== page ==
Career Change: How Will I Know When It’s Time?

Written by Calvin Bowers

What you decide to pursue as a career can massively affect almost every other aspect of your life. If you are unhappy with the direction it is going in, it is entirely possible to pursue a career change. This is something that is often seen when people are in their 30s and 40s and is sometimes dismissed by others as a mid-life crisis. This period in life is commonly where many people take stock of where they are and how this compares to where they thought and hoped they would be when they were younger. 

It is often jokingly called a mid-life crisis, but it is more like a re-assessment or a course correction to ensure that the career is heading in the direction they wanted and envisaged. It is not just around this age band that people begin to look at their lives and the options for change that are open to them, though this is undoubtedly a common starting point for making changes.   

In reality, though, many people will decide to change careers at some point in their life, and many factors can contribute to this decision. We have taken a look at some of the reasons people decide to change their careers. 

Reasons for a Career Change

Toxic Working Environment

One of the biggest reasons for people looking to change jobs or careers is their ongoing unhappiness at their current job. This can take many forms, from struggling with depression at work to not having any work friends

In some work environments, there is even a culture of bullying, ageism, homophobia or sexism. If this has been your own experience, it is reasonable to look elsewhere, outside the company and even the job role. 

Lack of Career Advancement Opportunities

In some workplaces, it can feel like you have hit a brick wall regarding career advancement. If you have repeatedly requested a pay rise and a chance to move up the ladder and have been denied every time, this can sap the amount of energy you are prepared to give to the company. It can be demoralising and hard to hear that your line managers do not consider you ready for promotion, especially if you have been working extra hard toward that goal. 

This is one of the major problems that cause people to fall out of love with the place where they work. Ignoring people’s potential and pigeonholing them in a particular role forever isn’t a good way of encouraging loyalty and inspiring confidence. It is crucial that employees are not allowed to stagnate and must be encouraged in their goals within the company to become as good as they can and learn many transferable skills.

Your Heart Isn’t in the Job Anymore

People change and develop throughout their lives, picking up and discarding hobbies and interests on the way. Their tastes change, and some things that used to interest them greatly and hold a place of passion in their lives no longer hold the same sway that they once did. This is normal and just one more facet of the human condition. 

So it is with work. Some people enter a profession that once greatly captivated them and held their interest, only to discover later in life that the same passion just isn’t there anymore. This sense of disconnection can come from learning an incredible amount more about a subject and becoming familiar with it to the point of contempt. It can also be because the subject is much broader in scope than you could ever hope to master in your lifetime, and the sheer enormity of it becomes off-putting and disheartening.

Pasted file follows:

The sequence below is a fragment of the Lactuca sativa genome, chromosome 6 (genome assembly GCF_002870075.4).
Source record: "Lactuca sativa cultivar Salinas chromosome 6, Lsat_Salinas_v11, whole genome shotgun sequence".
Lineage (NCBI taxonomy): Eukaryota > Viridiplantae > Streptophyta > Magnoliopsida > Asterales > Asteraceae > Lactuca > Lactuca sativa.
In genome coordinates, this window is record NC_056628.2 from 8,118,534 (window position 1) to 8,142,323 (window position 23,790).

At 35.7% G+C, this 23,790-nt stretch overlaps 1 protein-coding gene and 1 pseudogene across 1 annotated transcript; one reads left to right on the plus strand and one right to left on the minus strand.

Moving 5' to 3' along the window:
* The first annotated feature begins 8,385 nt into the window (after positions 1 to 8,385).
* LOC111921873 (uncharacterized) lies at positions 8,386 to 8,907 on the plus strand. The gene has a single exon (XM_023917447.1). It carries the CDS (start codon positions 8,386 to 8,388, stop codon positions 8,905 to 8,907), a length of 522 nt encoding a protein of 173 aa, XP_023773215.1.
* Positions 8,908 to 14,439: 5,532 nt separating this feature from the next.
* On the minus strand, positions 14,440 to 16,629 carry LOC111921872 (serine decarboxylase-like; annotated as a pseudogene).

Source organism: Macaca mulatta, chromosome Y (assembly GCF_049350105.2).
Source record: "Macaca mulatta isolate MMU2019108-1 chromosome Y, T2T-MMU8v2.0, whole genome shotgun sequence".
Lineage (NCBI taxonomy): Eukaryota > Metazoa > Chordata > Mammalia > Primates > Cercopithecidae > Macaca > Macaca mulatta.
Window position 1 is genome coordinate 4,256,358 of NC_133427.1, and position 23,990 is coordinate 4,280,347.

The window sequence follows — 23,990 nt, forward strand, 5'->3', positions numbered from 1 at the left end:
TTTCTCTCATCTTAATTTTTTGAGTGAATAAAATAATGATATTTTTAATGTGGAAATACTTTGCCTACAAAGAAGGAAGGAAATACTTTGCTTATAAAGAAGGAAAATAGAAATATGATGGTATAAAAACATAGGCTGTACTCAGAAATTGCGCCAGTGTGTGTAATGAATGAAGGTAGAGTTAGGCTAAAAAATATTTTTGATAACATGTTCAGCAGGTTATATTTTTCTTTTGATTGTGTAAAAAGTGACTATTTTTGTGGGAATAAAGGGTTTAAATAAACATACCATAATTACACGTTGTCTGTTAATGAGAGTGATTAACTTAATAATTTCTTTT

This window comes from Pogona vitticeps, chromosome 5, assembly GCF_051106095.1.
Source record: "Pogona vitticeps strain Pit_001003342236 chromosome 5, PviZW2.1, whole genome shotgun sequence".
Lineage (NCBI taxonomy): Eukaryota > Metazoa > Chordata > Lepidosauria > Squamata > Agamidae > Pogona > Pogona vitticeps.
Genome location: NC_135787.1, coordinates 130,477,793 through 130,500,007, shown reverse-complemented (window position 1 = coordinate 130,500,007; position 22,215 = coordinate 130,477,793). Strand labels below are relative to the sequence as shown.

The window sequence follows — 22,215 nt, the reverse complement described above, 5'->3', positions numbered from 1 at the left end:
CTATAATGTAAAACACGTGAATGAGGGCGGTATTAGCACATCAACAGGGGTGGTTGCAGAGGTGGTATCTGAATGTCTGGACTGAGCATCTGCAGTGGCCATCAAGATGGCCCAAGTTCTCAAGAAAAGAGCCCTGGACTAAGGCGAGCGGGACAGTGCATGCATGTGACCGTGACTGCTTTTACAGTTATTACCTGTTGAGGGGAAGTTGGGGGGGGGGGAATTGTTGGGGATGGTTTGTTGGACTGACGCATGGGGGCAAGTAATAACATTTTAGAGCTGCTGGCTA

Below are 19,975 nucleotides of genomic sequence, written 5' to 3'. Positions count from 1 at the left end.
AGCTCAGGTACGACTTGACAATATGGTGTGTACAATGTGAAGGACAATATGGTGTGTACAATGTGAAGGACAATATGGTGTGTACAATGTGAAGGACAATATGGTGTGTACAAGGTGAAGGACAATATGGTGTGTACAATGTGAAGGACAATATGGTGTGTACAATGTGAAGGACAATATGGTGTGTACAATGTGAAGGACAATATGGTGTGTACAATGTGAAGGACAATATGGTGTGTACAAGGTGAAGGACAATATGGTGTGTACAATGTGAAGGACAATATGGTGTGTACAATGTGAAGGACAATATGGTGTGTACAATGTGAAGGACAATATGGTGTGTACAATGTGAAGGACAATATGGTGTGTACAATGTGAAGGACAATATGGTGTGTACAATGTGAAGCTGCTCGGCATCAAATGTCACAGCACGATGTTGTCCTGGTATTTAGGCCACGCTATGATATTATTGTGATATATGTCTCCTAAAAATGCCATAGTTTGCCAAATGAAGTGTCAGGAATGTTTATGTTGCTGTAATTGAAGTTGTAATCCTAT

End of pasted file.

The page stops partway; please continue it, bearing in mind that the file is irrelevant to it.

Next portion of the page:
If your heart is no longer in what you are doing, you will sometimes not be able to put the same amount of effort into it and almost feel like “quiet quitting”. That is, just doing the bare minimum that you have to to get by and get paid at the end of the month, whereas once you would have always gone the extra mile to succeed at the company. 

When it comes to this point, it is time to re-examine what you are passionate about in life and look at how you can pursue this in a way that can pay your household bills.

Unreasonable Employers Causing Burnout

Many people have been in jobs where the expectations of employers are entirely unreasonable, and the employees are each expected to shoulder the work that should be getting done by multiple people. It is becoming more common for there to be circumstances like this due to the UK Skills Gap, which has seen many job roles going unfilled and ramping up the pressure on the remaining employees to take up the slack. 

This leads to unhealthy workloads and depression at work as employees are essentially being asked to undertake an impossible task. It is possible to do this for a short amount of time and to be stretched in terms of capacity, but in the longer term, these conditions lead to people burning out and walking away. It is not sustainable to heap that amount of work and pressure on a single person. This is something that management will have to look at closely, or they will haemorrhage employees to competitors or even outside the sector.

Advice for Managing Career Change

Our sister website Refreshing a Career, is a valuable resource for people looking for more information on how to successfully embrace a career change. They provide advice and support based on many different circumstances and have detailed guidance on settling into a different way of working, such as remote or hybrid work.  

Being able to retrain and refresh your skills will ensure that you are well-placed to make the changes that you need to see in your working life. It is vital to embrace the opportunities for change when your current career isn’t all that you had hoped it would be. It is a significant and bold move but one that promises to be both worthwhile and rewarding.

Go to Top